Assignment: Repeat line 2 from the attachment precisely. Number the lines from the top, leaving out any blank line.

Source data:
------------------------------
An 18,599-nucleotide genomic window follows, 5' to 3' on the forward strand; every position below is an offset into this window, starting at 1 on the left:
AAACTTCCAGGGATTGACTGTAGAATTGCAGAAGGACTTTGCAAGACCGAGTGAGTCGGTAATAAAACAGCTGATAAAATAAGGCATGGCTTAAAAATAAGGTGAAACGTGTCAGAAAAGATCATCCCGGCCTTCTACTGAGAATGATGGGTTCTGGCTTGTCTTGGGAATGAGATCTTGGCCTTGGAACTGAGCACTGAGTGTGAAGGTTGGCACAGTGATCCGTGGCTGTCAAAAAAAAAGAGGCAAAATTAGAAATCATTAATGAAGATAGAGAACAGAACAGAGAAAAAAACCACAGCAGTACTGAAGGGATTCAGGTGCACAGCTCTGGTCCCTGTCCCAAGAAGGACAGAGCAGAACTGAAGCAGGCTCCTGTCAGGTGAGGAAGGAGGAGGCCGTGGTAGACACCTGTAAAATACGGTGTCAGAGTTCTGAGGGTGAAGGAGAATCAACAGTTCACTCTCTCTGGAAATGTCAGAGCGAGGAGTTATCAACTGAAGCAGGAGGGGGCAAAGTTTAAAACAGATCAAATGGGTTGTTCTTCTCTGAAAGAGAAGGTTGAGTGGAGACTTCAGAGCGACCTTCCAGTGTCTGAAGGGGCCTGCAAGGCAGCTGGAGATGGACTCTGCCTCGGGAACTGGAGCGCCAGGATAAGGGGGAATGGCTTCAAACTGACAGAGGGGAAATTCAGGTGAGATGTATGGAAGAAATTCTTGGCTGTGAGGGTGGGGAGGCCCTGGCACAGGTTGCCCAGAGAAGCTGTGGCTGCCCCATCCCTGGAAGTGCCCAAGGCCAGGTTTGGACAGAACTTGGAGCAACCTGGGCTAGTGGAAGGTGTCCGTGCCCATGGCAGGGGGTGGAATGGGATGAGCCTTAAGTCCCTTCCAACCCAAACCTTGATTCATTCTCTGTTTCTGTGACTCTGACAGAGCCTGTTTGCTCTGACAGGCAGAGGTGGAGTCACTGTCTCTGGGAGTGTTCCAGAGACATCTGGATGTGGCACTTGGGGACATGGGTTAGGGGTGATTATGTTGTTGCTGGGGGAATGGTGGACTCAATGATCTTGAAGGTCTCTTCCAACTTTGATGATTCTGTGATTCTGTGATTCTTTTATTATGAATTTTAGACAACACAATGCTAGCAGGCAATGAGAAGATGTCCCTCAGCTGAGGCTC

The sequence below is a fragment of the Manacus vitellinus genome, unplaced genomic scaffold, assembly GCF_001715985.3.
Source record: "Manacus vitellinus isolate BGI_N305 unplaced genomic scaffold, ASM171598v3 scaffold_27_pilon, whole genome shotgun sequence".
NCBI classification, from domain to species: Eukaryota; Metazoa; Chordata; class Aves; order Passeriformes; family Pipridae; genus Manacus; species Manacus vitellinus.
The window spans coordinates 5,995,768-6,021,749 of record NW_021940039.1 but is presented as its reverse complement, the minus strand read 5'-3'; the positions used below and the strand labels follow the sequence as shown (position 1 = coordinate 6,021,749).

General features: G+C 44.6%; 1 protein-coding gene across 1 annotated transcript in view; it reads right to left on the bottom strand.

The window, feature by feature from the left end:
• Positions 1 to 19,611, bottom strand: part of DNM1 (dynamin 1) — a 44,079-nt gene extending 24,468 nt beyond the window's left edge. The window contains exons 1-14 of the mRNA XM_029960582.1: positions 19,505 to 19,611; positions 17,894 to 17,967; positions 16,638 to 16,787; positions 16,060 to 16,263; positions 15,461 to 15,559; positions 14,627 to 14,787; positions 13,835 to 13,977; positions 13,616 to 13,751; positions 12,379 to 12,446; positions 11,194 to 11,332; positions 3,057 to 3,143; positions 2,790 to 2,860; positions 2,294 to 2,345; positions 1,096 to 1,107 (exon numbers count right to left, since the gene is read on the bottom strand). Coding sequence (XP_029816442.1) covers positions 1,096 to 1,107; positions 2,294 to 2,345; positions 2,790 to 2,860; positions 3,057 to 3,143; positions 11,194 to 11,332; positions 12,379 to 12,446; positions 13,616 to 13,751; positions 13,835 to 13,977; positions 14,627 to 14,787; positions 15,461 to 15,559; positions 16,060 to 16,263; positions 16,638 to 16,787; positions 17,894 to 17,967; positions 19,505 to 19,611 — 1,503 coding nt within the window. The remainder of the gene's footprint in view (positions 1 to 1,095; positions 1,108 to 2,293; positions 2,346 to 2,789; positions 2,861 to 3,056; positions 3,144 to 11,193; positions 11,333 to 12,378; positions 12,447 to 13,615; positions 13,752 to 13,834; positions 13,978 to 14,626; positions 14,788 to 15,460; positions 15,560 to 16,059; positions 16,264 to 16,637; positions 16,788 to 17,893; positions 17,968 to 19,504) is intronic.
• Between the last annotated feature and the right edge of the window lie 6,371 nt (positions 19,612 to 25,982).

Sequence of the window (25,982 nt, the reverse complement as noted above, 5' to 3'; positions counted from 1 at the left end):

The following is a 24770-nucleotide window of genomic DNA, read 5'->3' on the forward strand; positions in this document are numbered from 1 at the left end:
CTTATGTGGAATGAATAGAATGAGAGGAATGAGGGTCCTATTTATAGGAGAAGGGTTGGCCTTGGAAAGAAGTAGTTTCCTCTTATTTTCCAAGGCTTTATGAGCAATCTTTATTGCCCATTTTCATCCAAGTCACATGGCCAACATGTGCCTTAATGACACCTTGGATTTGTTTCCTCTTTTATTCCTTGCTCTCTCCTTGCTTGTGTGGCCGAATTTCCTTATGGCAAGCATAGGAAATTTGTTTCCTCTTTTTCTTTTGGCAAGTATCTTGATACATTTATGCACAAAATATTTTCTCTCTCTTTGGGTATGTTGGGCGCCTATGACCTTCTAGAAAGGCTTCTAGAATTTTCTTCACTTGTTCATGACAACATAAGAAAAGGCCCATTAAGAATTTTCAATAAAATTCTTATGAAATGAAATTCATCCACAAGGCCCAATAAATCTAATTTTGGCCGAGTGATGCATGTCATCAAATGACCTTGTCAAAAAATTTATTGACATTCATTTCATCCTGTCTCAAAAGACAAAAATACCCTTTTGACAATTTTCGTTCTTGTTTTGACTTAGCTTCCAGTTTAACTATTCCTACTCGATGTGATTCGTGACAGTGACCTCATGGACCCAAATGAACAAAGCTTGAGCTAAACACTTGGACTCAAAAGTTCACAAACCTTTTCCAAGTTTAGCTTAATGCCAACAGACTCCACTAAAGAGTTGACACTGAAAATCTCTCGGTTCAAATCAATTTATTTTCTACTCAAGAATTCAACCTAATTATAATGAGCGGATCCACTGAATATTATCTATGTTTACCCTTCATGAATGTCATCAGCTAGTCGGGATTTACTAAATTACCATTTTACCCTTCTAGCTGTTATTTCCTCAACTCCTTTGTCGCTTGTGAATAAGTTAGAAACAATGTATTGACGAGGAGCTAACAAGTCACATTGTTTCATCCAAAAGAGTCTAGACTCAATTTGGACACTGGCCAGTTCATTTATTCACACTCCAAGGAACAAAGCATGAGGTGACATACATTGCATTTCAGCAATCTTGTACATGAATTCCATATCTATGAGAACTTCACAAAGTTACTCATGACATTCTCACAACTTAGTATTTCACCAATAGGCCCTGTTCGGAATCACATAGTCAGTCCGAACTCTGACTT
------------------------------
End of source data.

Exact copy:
AAACTTCCAGGGATTGACTGTAGAATTGCAGAAGGACTTTGCAAGACCGAGTGAGTCGGTAATAAAACAGCTGATAAAATAAGGCATGGCTTAAAAATAAGGTGAAACGTGTCAGAAAAGATCATCCCGGCCTTCTACTGAGAATGATGGGTTCTGGCTTGTCTTGGGAATGAGATCTTGGCCTTGGAACTGAGCACTGAGTGTGAAGGTTGGCACAGTGATCCGTGGCTGTCAAAAAAAAAGAGGCAAAATTAGAAATCATTAATGAAGATAGAGAACAGAACAGAGAAAAAAACCACAGCAGTACTGAAGGGATTCAGGTGCACAGCTCTGGTCCCTGTCCCAAGAAGGACAGAGCAGAACTGAAGCAGGCTCCTGTCAGGTGAGGAAGGAGGAGGCCGTGGTAGACACCTGTAAAATACGGTGTCAGAGTTCTGAGGGTGAAGGAGAATCAACAGTTCACTCTCTCTGGAAATGTCAGAGCGAGGAGTTATCAACTGAAGCAGGAGGGGGCAAAGTTTAAAACAGATCAAATGGGTTGTTCTTCTCTGAAAGAGAAGGTTGAGTGGAGACTTCAGAGCGACCTTCCAGTGTCTGAAGGGGCCTGCAAGGCAGCTGGAGATGGACTCTGCCTCGGGAACTGGAGCGCCAGGATAAGGGGGAATGGCTTCAAACTGACAGAGGGGAAATTCAGGTGAGATGTATGGAAGAAATTCTTGGCTGTGAGGGTGGGGAGGCCCTGGCACAGGTTGCCCAGAGAAGCTGTGGCTGCCCCATCCCTGGAAGTGCCCAAGGCCAGGTTTGGACAGAACTTGGAGCAACCTGGGCTAGTGGAAGGTGTCCGTGCCCATGGCAGGGGGTGGAATGGGATGAGCCTTAAGTCCCTTCCAACCCAAACCTTGATTCATTCTCTGTTTCTGTGACTCTGACAGAGCCTGTTTGCTCTGACAGGCAGAGGTGGAGTCACTGTCTCTGGGAGTGTTCCAGAGACATCTGGATGTGGCACTTGGGGACATGGGTTAGGGGTGATTATGTTGTTGCTGGGGGAATGGTGGACTCAATGATCTTGAAGGTCTCTTCCAACTTTGATGATTCTGTGATTCTGTGATTCTTTTATTATGAATTTTAGACAACACAATGCTAGCAGGCAATGAGAAGATGTCCCTCAGCTGAGGCTC